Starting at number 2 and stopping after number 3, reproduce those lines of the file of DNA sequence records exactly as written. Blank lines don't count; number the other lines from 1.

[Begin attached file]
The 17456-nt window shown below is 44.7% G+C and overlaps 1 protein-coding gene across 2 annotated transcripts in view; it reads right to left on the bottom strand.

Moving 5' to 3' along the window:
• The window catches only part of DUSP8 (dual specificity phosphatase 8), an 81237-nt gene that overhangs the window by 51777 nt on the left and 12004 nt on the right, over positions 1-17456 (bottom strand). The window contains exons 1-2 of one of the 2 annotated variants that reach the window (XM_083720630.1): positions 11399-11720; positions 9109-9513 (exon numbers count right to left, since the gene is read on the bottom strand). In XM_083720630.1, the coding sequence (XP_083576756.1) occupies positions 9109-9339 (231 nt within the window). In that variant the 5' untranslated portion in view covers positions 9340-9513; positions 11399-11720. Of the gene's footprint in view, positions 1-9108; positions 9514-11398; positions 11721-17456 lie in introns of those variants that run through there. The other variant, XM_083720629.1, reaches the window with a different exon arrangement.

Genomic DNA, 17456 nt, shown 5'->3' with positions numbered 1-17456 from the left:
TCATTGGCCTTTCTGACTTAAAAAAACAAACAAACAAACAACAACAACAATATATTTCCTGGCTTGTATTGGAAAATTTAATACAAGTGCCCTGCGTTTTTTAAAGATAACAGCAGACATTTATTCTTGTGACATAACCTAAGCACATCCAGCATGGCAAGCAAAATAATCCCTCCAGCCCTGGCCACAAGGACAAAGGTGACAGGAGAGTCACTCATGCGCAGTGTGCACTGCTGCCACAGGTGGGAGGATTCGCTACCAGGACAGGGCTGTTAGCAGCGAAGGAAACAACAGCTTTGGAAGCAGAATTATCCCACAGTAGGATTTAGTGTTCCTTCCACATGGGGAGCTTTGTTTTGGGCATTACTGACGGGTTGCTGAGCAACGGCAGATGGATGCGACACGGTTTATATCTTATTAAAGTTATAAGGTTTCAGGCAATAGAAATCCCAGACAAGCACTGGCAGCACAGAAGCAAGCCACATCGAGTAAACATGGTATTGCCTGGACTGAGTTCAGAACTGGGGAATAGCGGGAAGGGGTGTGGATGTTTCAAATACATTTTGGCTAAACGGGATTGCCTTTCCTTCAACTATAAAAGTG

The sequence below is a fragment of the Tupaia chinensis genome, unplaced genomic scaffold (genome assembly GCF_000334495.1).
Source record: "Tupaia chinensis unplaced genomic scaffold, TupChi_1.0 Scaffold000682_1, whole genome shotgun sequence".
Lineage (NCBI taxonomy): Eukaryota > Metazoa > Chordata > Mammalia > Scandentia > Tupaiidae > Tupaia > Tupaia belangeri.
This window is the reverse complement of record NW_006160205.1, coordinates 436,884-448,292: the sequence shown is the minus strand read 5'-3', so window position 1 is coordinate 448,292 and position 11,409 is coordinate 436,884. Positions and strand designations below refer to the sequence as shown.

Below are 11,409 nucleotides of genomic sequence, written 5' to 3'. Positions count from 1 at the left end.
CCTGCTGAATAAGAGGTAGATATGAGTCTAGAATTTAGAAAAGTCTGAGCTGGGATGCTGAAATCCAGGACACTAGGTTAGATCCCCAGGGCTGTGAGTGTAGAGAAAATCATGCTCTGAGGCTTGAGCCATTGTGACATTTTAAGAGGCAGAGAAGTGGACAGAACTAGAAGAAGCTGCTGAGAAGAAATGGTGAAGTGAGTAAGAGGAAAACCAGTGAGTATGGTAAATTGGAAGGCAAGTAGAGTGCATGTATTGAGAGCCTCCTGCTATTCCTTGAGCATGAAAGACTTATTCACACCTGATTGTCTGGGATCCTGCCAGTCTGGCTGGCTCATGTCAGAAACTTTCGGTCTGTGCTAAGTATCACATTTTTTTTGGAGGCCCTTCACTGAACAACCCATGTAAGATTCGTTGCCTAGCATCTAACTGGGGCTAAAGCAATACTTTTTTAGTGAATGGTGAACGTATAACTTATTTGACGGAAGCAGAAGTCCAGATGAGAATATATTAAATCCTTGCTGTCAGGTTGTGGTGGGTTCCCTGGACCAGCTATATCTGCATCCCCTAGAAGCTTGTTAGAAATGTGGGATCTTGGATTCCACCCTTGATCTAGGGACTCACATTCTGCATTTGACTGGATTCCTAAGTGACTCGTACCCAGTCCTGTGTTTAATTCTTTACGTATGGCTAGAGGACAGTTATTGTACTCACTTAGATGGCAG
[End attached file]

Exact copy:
Moving 5' to 3' along the window:
• The window catches only part of DUSP8 (dual specificity phosphatase 8), an 81237-nt gene that overhangs the window by 51777 nt on the left and 12004 nt on the right, over positions 1-17456 (bottom strand). The window contains exons 1-2 of one of the 2 annotated variants that reach the window (XM_083720630.1): positions 11399-11720; positions 9109-9513 (exon numbers count right to left, since the gene is read on the bottom strand). In XM_083720630.1, the coding sequence (XP_083576756.1) occupies positions 9109-9339 (231 nt within the window). In that variant the 5' untranslated portion in view covers positions 9340-9513; positions 11399-11720. Of the gene's footprint in view, positions 1-9108; positions 9514-11398; positions 11721-17456 lie in introns of those variants that run through there. The other variant, XM_083720629.1, reaches the window with a different exon arrangement.